JOURNAL OF BEIJING UNIVERSITY OF AERONAUTICS AND A ›› 2014, Vol. 27 ›› Issue (3): 30-43.DOI: 10.13766/j.bhsk.1008-2204.2014.0132

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Resilience of Political Constitution

Keith Ewing   

  1. The Dickson Poon School of Law, King's College London, London WC2R 2LS, UK
  • Received:2014-03-31 Online:2014-05-25 Published:2014-05-28


The first part of this paper examines the nature and form of the political constitution, and argues that traditional approaches to its scope and purpose are too narrow in focus: the political constitution is about enabling and empowering government, as well as containing and constraining it; it is also predicated upon a body of core and indeterminate political freedoms (albeit frequently submerged and often displaced). The second part of the paper examines three contestable assumptions about what some claim to be a move from a political to a legal constitution. The first relates to the widespread (but flawed) ideological understanding of the political constitution; the second relates to the capacity of the "legal" to resist capture by the "political"; and the third relates to the effectiveness of the legal to protect political freedom. An attempt is made throughout unusually to illustrate argument with evidence, in this instance about the resilient political constitution.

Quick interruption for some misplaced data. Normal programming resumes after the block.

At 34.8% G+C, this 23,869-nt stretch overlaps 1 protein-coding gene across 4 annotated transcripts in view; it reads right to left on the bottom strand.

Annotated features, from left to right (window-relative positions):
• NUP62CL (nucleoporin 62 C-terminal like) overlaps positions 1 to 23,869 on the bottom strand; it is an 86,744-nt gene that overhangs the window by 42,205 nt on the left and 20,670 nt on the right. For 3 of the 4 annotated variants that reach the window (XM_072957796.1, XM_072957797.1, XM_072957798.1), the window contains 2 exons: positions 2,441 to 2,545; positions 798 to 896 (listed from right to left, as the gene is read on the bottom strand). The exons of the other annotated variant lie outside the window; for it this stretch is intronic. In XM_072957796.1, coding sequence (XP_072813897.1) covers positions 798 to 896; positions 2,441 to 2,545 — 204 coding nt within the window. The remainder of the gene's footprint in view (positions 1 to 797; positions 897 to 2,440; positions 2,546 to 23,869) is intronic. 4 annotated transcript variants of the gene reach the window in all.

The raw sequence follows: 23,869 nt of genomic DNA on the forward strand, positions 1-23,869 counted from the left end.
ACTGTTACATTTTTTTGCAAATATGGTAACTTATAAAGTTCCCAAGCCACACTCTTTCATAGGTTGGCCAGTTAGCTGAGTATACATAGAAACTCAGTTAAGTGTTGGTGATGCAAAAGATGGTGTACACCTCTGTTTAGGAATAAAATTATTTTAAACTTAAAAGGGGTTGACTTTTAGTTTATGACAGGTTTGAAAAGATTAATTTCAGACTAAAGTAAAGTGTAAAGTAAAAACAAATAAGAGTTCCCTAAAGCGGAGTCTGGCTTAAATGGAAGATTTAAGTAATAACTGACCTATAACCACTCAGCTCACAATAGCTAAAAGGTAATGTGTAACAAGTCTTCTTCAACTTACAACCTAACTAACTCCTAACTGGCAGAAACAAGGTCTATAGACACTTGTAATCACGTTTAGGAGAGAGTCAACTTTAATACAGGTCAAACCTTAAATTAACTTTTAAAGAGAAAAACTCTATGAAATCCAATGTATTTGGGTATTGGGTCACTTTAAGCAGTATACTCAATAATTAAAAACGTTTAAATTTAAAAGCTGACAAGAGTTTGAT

Key words: political constitution, legal constitution, legality, political, ECHR

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